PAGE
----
Golf

By Jay Mason

“Golf is a game whose aim is to hit a very small ball into an even smaller hole, with weapons singularly ill-designed for the purpose.”  – Winston Churchill

Gallup Journey Golf

Piñon Hills Golf Course, Farmington, NM. www.pinonhillsgolf.com

I never played golf until I was 40 years old.  Since I am now addicted, I wish I had started earlier.  I might be better now, but that is very difficult to predict.  I thought golf was a stupid game and could not see the attraction.  Then I made a par or hit a really good shot and realized that there was more to this game than I imagined.

You learn a lot about yourself and others when you play golf.  The first thing you realize is that there are rules that govern the game.  Sometimes among friends the rules are relaxed, but the basic rules apply.  Everyone has ample opportunity to break the rules, and someone who does that routinely is not often asked to play with the group again.  Golf is a difficult game, and you learn about how much patience you and your fellow golfers have during the course of the match.  If you are continually mad about your game, you also might not be asked to play the next time around.  Golf is a game where little things matter.  A small change to your grip or swing of the club can make a big difference. It is a microcosm of life.  You are supposed to play the ball where it lies; that is difficult for some golfers and difficult in life.

Golf is played around the world and golf courses can be very beautiful.  Most golf course designers try to preserve the local environment and build the course around it.  Recently I played a course in Nashville, The Hermitage, where the swamp upon which it was built is still there.  There were families of turtles basking on the rocks in the ponds, and if you didn’t hit your ball in the fairway, it would go into what we called the holler, which you would look into but would not walk into for fear of snakes or other animals.  In the Southwest it is not uncommon to have golf courses that preserve natural areas.  This approach is environmentally sound and rewards golfers who stay in the fairway.  It also makes golf course construction more affordable since less fairway is required.   In any event it is relaxing to be in a naturally beautiful setting trying to master a course and hit the ball in the fairway toward the green.

Gallup Journey Golf

Pebble Beach Golf Links, Pebble Beach. www.pebblebeach.com

The most beautiful golf course that I have seen but not played is Pebble Beach in Monterey, California.  I was in Monterey and had the chance to play for free but said no.  I did not play golf at the time.  I still kick myself for that decision.  It now costs more than $600 to play 18 holes of golf there.  It borders the Pacific Ocean and is one of the most beautiful courses on earth.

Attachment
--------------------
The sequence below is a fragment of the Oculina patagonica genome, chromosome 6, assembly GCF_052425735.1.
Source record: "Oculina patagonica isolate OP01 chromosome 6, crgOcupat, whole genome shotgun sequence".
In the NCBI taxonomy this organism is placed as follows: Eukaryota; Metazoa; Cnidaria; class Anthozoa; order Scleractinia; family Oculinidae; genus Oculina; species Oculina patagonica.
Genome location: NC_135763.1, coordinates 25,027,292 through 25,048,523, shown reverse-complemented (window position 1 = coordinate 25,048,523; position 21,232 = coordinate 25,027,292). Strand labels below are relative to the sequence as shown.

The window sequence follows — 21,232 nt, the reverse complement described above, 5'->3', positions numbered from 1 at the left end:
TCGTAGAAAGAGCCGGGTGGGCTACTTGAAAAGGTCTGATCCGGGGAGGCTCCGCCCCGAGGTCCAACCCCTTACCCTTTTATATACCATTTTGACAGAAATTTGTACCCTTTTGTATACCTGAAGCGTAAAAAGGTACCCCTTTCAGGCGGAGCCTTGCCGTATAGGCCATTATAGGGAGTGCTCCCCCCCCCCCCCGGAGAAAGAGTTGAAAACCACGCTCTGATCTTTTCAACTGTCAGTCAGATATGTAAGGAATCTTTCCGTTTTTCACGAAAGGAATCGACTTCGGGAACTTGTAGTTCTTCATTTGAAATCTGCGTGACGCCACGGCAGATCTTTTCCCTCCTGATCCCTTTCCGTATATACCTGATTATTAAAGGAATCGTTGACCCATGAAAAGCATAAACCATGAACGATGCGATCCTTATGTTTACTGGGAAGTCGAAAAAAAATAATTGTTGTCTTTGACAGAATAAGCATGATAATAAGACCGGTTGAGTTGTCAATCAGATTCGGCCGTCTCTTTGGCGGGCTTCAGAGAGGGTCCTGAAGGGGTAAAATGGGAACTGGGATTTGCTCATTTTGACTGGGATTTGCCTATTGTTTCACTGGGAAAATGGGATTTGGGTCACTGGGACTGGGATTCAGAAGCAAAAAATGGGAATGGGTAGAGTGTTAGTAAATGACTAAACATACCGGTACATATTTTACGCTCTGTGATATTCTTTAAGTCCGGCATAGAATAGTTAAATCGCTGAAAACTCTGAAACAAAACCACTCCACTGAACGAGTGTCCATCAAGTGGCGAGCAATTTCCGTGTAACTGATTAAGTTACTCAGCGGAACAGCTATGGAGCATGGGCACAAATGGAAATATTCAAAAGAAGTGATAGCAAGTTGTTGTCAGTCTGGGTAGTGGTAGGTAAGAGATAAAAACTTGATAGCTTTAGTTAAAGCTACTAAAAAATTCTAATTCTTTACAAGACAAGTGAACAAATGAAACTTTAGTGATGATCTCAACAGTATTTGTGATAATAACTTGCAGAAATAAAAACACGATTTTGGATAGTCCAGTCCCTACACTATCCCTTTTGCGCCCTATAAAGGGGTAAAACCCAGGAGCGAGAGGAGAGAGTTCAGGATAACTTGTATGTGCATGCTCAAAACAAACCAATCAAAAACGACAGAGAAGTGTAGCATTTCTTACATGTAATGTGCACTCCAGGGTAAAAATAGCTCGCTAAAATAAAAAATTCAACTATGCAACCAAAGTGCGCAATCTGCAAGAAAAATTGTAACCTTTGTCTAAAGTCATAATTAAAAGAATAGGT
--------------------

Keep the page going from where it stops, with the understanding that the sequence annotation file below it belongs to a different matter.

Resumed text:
One of the most beautiful courses that I have played is Bighorn near Palm Springs, California.  Every hole was immaculately sculptured, and it appeared to be an oasis in the desert.  The native flora and fauna were seen as well.  We had to use a forecaddie, and he would tell each of us where we should hit or putt the ball.  I was not always able to do so, but it was fun to try.

But the most hospitable place to play is near Gallup at Coyote del Malpais in Grants, New Mexico.  Manny Rodriguez and his wife, Julie, run the clubhouse, which has a pro shop and restaurant.  They welcome you to the course as if you are visiting them at their home.  Since Gallup’s golf course is in such bad shape, most golfers travel to Grants to play golf.  After the game is over, you can sit down in a friendly atmosphere and enjoy good food and good company.  I understand the new Mayor of Grants is trying to get rid of Manny and bring in a private management company to run the course.  Grants does not have too many attractions, and it would be a shame to lose one of its best.

Now let’s talk about our golf course.  Even though the City has tried to maintain the course, there is not much left to maintain.  After many years of band-aids, it is time for a new course.  Several families have offered to donate the land if the City wanted to build at a new location.  If that is not desired, the current location needs to be shut down, a new drainage system installed and new topsoil brought in to replace the current soil, which is beyond repair. The golf course uses effluent water that would otherwise be released into the Rio Puerco. The USGA (United States Golf Association) estimates that a new golf course costs on average between $1.6 to $4.5 million dollars to build and $383,819 to maintain annually.*  We spend more than that on maintenance right now.  Let’s put our money to better use.  We are that talented in Gallup, New Mexico.

Golf is not just a game for old white men; some of the best golfers in our region are Native American.  I am sure they would come back to our course when it is rebuilt.  The First Tee program has reached out to thousands of young people in the United States and has instilled values that those children carry in to their adult lives.   In addition, as we develop Gallup, a good golf course is a necessity to attract new people and tourists to town.  People fly to Albuquerque and drive to Farmington just to play Pinon Hills golf course owned by the City of Farmington.  There is no reason that we cannot do the same thing in Gallup, and those same golfers can come here on their way back to the airport.  Surely we are as clever and creative as Farmington and Grants.  So let’s quit talking and do something positive for Gallup – Let’s build a new course or fix the one that we have.  Golf is a game played by all ages, and we need to continue to improve the quality of life in Gallup.

* “Building and Maintaining the Truly Affordable Golf Course,” USGA website, 2014.

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